“Someday’s Dreamers” was one of my favorite series of the last decade, and now a sequel, “Someday’s Dreamers II: Sora,” has made its way to these shores thanks to Sentai Filmworks and Section23 Films.
It doesn’t have the same charm of the original, which Sentai Filmworks kindly re-released earlier this year, but it’s pleasant enough in its own right even if the ending disappoints a bit.
If they hadn’t put “Someday’s Dreamers” in the title, though, you’d hardly know it was a sequel. Not only are none of the original characters in it, but the way magic works has changed, as well, especially in the visuals. Even the animation style is different, with photo backgrounds that sometimes look ever so slightly touched with a Photoshop filter.
What remain are the modern-day Tokyo settings, a laid-back attitude and the characters’ need to be licensed to use magic.
In this 12-episode story, another rural girl, Sora, must brave the big city to train to be a mage. She lives and works with a mentor while taking classes from the Bureau of Magic. No earth-shattering battles or vast magical conspiracies here — just a sweet coming-of-age tale of a girl and her new group of friends.
They work with clients, try to save a pod of beached dolphins, consider quitting, even fall in love as they go about their summer. It’s a sweet pace and, like the original, a nice break from more frenetic series.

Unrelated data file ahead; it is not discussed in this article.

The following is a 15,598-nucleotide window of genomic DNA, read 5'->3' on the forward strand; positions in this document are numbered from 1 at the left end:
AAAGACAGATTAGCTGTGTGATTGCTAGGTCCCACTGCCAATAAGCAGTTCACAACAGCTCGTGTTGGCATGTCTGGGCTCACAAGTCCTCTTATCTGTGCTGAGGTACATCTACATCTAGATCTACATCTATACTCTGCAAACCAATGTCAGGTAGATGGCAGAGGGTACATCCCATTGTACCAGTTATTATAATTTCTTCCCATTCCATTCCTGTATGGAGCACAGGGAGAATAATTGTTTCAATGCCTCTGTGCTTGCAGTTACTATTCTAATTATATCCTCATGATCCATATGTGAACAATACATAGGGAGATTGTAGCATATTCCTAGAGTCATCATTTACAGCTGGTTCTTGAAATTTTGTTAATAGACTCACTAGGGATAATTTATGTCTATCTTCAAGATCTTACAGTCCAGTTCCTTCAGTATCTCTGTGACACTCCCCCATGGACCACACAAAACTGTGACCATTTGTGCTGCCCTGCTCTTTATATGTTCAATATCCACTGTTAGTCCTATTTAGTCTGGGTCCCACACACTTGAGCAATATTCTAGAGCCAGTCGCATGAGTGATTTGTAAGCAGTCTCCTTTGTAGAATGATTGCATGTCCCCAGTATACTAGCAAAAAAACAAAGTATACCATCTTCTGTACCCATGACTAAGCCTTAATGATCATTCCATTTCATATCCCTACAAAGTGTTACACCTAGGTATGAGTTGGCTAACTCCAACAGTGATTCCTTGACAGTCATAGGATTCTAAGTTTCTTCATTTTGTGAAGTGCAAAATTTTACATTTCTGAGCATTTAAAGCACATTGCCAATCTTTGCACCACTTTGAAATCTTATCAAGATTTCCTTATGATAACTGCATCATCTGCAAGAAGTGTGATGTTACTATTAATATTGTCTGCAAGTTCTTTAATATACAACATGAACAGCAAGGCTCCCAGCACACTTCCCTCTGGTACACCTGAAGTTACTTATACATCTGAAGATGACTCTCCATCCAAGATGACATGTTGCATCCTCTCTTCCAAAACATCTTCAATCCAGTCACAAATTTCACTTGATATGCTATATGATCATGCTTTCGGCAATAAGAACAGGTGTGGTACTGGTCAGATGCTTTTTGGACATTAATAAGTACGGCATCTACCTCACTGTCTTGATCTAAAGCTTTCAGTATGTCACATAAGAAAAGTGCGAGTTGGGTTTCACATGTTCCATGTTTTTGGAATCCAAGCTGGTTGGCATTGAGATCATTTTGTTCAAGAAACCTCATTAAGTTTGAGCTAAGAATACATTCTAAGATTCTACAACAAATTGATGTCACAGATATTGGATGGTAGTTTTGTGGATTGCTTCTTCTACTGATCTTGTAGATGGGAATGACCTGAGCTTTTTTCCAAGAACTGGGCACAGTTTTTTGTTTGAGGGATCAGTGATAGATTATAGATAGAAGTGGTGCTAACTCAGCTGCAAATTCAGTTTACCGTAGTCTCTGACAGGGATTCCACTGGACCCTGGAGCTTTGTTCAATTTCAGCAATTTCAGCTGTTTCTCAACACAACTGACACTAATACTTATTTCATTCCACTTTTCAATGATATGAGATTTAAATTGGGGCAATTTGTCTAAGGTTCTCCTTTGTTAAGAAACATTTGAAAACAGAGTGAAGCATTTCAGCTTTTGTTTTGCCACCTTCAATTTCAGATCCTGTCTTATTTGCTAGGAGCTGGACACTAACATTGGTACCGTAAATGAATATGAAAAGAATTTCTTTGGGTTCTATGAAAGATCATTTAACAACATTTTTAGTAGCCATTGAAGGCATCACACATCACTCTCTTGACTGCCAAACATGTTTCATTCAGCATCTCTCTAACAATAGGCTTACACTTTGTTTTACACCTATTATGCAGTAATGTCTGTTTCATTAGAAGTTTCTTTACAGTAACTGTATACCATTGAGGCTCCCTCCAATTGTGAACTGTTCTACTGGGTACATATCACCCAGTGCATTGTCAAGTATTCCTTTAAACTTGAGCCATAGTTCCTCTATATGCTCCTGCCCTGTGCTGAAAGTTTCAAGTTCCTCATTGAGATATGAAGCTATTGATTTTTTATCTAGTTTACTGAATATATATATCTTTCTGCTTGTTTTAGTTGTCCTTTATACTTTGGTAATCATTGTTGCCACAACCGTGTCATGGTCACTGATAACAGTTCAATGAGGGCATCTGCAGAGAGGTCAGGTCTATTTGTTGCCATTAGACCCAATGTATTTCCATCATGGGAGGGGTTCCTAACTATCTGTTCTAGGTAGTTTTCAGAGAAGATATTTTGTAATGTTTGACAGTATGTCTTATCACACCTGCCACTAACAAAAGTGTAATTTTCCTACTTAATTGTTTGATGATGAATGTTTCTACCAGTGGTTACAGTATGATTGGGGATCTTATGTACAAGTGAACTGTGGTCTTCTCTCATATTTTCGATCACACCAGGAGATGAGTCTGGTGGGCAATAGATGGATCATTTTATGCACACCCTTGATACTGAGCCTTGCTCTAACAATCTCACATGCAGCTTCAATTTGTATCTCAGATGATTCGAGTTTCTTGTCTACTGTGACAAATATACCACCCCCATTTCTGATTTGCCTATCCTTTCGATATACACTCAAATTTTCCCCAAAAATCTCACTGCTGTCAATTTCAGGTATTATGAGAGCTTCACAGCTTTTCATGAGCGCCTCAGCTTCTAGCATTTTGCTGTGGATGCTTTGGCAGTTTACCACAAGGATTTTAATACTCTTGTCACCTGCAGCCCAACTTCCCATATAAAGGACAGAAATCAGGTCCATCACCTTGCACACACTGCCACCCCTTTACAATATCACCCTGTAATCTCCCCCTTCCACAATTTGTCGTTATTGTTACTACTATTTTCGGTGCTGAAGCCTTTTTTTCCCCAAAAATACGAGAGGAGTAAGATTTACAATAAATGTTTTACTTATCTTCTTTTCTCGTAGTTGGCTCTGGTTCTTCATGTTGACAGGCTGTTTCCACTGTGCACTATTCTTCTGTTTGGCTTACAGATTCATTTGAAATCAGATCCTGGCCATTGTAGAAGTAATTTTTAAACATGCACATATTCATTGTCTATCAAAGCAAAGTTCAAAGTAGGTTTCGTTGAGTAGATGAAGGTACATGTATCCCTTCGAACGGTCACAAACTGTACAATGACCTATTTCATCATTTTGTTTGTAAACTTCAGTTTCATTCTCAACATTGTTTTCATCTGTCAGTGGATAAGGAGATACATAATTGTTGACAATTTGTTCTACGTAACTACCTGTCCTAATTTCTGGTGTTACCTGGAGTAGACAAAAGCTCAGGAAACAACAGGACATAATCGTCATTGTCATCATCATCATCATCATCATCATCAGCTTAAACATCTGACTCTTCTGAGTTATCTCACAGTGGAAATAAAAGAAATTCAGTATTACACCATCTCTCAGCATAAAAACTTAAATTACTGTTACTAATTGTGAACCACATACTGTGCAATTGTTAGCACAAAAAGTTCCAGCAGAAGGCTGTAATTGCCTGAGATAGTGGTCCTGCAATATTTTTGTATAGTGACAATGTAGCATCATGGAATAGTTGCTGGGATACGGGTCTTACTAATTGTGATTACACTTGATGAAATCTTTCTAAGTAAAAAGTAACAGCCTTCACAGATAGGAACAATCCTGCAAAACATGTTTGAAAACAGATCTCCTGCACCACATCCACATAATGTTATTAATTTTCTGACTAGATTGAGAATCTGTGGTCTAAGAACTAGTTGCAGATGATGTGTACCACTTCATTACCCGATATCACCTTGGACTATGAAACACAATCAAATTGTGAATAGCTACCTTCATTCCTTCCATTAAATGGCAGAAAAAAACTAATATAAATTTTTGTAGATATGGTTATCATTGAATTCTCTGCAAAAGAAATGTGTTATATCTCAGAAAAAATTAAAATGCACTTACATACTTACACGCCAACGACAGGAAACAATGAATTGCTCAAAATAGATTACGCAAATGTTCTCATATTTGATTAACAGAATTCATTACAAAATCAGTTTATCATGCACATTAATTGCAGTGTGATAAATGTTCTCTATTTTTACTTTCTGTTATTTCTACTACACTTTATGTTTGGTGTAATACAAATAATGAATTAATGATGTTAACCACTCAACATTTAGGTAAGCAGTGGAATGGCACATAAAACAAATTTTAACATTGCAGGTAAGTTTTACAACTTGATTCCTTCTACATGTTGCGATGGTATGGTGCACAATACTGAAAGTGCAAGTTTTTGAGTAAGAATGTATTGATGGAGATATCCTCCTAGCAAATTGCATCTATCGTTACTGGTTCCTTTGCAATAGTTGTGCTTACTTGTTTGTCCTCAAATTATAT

But the original had far more engaging characters and more interesting conflicts among them. Everyone from Sora on down here is pretty bland and predictable with little real friction. This time around, it’s a little too sweet. And then the ending comes along and makes you think, “Aw, nuts.”
But it does have a couple things going for it. While the visuals of the magic aren’t much to write home about, they do do some neat things with the theory behind it. And like the original, it’s got a great soundtrack, though this one features a street-singer name Yasuko who does several enjoyable numbers over the course of the series. It has some good instrumentals, too, but it’s Yasuko’s songs that really pull it together.
Of the two series, I’d definitely recommend the first over this one. But if you’ve already seen and enjoyed the original, you’ll still find something to like with its sequel.